Austria
9 Sep 2008 by Jancis Robinson

In a nutshell: Reliably high winemaking quality. Great dry Rieslings, Gruner Veltliners, reliably botrytized sweet wines and improving reds.

Main grapes: Grüner Veltliner, Welschriesling, Riesling, Müller-Thurgau (white); Zweigelt, Blaufränkisch, St. Laurent (red).

Austrian wine is some of the best made in the world – a fact that is increasingly recognised worldwide as wine lovers, and especially sommeliers, come to value its dry, full bodied, characterful whites that pair so well with many foods. They can also develop well in bottle. Austria probably has the world’s strictest wine regulations, and its wine producers are making some of the world’s purest, highest-quality white wines, which range from dry and piercing to sweet and racy. Reds are coming on apace. DAC is a relatively new initiative designed to emulate France's Appellation Contrôlée system by emphasizing geographical provenance over a particular, geographically determined style of a specified vine variety. Weinviertel Gruner Veltliner was the first combination to be regulated and Weinviertel DAC may now be applied only to light, crackling GV. Many others have followed.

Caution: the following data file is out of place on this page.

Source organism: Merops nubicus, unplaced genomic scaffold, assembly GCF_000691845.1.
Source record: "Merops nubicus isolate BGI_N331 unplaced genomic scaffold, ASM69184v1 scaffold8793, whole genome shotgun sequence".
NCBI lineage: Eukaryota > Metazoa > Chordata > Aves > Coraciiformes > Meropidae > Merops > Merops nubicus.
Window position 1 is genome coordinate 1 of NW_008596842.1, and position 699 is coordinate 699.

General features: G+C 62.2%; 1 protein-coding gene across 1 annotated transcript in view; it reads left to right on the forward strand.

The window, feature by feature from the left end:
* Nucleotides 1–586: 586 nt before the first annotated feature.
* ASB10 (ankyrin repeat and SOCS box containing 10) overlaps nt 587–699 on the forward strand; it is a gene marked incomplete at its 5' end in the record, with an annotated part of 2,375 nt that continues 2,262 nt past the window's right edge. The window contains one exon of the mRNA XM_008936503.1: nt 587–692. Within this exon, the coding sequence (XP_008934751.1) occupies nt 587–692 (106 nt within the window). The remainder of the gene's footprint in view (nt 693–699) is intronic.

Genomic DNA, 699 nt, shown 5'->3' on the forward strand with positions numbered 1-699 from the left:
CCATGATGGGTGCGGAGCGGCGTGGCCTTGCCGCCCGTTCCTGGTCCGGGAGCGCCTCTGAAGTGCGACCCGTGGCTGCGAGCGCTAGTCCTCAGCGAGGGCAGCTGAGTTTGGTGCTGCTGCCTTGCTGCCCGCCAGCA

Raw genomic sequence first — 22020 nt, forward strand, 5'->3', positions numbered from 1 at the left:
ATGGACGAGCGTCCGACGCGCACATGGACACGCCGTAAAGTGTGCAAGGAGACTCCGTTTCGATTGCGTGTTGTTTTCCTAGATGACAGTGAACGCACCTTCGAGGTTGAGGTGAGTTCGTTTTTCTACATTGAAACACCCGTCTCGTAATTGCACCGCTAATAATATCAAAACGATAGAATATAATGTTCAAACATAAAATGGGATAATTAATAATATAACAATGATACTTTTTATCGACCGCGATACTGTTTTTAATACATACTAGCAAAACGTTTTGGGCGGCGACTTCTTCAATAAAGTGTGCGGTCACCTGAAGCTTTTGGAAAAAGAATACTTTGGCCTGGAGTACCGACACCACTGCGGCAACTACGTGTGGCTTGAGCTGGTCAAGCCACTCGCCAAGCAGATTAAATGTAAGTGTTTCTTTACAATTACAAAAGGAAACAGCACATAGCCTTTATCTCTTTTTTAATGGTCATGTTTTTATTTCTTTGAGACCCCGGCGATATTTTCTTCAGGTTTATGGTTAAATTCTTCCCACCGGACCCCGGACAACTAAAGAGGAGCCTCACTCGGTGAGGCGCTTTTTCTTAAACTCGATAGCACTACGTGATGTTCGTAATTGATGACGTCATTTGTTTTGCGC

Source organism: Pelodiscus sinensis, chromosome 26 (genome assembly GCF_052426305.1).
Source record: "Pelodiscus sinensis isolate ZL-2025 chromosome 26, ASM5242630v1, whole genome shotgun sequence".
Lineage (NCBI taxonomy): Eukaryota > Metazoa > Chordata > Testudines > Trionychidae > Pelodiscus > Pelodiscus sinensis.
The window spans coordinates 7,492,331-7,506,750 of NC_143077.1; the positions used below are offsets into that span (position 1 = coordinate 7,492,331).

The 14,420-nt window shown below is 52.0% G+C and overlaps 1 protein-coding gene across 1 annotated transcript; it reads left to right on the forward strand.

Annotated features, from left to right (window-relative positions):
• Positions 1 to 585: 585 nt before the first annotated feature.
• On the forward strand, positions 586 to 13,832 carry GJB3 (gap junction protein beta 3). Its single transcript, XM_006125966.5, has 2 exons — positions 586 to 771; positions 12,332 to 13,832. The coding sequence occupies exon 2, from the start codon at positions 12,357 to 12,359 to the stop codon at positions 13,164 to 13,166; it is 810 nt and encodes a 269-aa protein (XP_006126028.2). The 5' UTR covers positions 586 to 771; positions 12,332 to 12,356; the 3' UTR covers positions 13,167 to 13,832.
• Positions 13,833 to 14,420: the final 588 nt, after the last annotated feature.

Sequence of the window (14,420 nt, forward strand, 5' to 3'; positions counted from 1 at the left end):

Wachau

In a nutshell: Steep terraces, fine, pure white wines.

Main grapes: Grüner Veltliner, Riesling (white).

The Wachau is a heartbreakingly beautiful stretch of crags above the Danube upstream of Vienna and is probably the Riesling grape's most consistent showcase (The Mosel and Rheingau in Germany have similar potential, but Austria's wines tend to be fuller, denser and spicier.) On terraced vineyards, Riesling and Austria's own signature grape variety, the crackling white Grüner Veltliner, provide long-ripened grapes which small, family concerns (such as Alzinger, Hirtzberger, Jamek, Knoll, Nikolaihof, F X Pichler and Prager) transform by punctilious winemaking into powerful yet fragrant, fine, dry whites that are all too rarely seen outside Austria. Its most concentrated wines are called Smaragd. Federspiel is one category less ripe, while Steinfeder is the lightest category of wines for drinking as fresh as possible. There is also some experimentation with producing sweet Beerenauslese and Trockenbeeerenauslese wines (see Understanding Austrian labels), but dry whites are the Wachau's strength Rieslings and 'Gruners' are the Wachau’s strength. The co-op here, whose wines are now sold under the Domane Wachau label, is one of the best wine co-ops in the world.

Kremstal and Kamptal

In a nutshell: Similar to the Wachau but with a wider range of styles and a very strong sense of history.

Main grapes: Grüner Veltliner, Riesling (white).

Kremstal, centred on the ancient town of Krems, and Kamptal, whose chief wine town is Langenlois, are to the Wachau's immediate east and produce wines of almost as much finesse which tend to cost rather less. The best producer is Bründlmayer;Salomon and Nigl are two more among many high achievers. Kamptal is a little further from the influence of the Danube and can producer wines with particularly bright fruit from the likes of Schloss Gobelsburg, Jurschitsch, Loimer and Steininger. Kamptal DAC is exclusively applied to Riesling and Gruner Veltliner.

Donauland/Wagram

In a nutshell: Aromatic, spicy whites.

Main grape: Grüner Veltliner.